Michelle Obama has used the White House garden to host many educational events. On October 29, 2009, she hosted a fall harvest with help from students of Washington's Bancroft and Kimball Elementary Schools.
In its first year, aides say the White House garden has ex-“seeded” expectations. It's become so popular that even foreign dignitaries ask Mrs. Abeam about it when they meet. Crops have been donated to a neighborhood soup kitchen, and the first lady's green thumb has inspired others to start gardening, too.
The garden now is ready for winter, fitted with protective coverings called “hoop houses,” a kind of temporary green house, to help keep various crops — spinach, cauliflower, lettuce, carrots, cabbage and other greens — growing during the cold months.
The 1,100-square-foot plot, about the size of a small apartment, has yielded more than 1,000 pounds of sweet potatoes, tomatoes, eggplant, broccoli, fennel, lettuce, other vegetables and herbs that White House and visiting chefs have used to feed the Obama family and guests.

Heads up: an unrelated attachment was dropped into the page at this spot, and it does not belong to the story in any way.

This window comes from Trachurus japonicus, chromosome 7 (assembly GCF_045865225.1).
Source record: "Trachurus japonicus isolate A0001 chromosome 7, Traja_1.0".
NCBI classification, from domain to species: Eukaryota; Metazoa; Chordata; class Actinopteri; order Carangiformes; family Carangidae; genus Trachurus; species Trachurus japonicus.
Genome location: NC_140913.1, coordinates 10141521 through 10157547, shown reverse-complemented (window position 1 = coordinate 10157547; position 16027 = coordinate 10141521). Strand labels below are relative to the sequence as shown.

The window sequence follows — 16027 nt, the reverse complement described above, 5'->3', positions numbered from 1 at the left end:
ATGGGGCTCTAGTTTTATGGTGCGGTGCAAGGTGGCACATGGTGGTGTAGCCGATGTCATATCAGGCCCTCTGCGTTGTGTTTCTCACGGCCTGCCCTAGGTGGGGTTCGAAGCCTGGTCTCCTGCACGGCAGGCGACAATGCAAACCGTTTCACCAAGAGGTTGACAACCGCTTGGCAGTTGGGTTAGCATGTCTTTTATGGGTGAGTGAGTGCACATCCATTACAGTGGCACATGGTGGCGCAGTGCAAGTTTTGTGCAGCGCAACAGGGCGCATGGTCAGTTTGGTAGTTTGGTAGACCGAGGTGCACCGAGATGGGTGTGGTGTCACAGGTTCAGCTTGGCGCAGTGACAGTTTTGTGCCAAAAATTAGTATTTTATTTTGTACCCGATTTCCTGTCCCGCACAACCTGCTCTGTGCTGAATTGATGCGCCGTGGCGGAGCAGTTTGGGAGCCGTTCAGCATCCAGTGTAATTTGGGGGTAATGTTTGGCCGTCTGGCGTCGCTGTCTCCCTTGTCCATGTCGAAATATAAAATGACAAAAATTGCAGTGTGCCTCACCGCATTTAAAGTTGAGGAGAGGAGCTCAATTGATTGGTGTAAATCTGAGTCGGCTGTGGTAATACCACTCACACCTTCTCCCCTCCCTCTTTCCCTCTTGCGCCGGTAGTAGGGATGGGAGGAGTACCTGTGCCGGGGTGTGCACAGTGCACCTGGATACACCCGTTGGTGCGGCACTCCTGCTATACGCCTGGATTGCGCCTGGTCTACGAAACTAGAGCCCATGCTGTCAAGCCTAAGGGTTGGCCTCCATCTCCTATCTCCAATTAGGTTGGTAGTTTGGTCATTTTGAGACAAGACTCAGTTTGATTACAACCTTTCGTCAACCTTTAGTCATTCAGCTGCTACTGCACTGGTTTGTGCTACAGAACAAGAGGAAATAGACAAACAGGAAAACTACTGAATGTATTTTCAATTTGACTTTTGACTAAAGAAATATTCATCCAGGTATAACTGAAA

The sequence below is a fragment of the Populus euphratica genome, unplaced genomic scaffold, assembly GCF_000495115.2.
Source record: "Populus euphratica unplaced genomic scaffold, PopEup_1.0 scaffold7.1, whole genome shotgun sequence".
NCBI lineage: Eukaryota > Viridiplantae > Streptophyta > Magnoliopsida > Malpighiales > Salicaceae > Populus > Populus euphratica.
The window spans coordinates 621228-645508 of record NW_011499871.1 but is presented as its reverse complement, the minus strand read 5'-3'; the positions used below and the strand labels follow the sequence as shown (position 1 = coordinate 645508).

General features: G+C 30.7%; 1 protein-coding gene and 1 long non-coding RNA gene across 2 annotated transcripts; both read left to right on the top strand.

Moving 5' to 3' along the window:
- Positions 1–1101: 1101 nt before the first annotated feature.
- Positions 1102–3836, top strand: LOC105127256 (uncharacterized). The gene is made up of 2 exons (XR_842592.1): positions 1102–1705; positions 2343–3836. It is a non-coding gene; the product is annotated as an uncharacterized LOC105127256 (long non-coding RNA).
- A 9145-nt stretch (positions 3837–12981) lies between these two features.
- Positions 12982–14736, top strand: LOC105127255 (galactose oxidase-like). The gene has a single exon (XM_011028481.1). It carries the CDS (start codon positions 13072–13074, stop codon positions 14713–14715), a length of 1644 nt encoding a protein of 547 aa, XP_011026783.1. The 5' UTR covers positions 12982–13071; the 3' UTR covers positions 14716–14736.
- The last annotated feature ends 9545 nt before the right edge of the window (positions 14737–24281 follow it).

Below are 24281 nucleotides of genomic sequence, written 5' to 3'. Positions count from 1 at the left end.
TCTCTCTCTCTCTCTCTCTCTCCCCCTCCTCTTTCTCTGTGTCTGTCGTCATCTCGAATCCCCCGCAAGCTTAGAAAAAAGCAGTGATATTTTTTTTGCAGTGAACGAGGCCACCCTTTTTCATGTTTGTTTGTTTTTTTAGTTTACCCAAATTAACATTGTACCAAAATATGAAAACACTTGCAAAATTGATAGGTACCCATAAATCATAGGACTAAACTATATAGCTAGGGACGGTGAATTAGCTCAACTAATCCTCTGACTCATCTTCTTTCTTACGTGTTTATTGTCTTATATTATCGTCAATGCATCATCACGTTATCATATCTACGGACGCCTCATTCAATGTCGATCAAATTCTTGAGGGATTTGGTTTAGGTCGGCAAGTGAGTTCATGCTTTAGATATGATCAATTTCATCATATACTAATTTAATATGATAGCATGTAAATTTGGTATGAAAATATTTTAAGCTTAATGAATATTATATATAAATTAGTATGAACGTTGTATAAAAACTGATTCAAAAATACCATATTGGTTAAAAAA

A nearby beehive, bolted to the South Lawn to withstand wind gusts from the president's helicopter, produced 134 pounds of honey. Some was given to spouses who accompanied world leaders to an international economic summit last year in Pittsburgh.
This year, Mrs. Obama plans to involve more students from other schools. Statistics show that two out of three Americans are either overweight or obese, and childhood obesity has tripled in the past 30 years. Mrs. Obama aims to pay more attention to childhood obesity this year.
Courtesy: AP/The Today Show
Photo: Tim Sloan / AFP - Getty Images file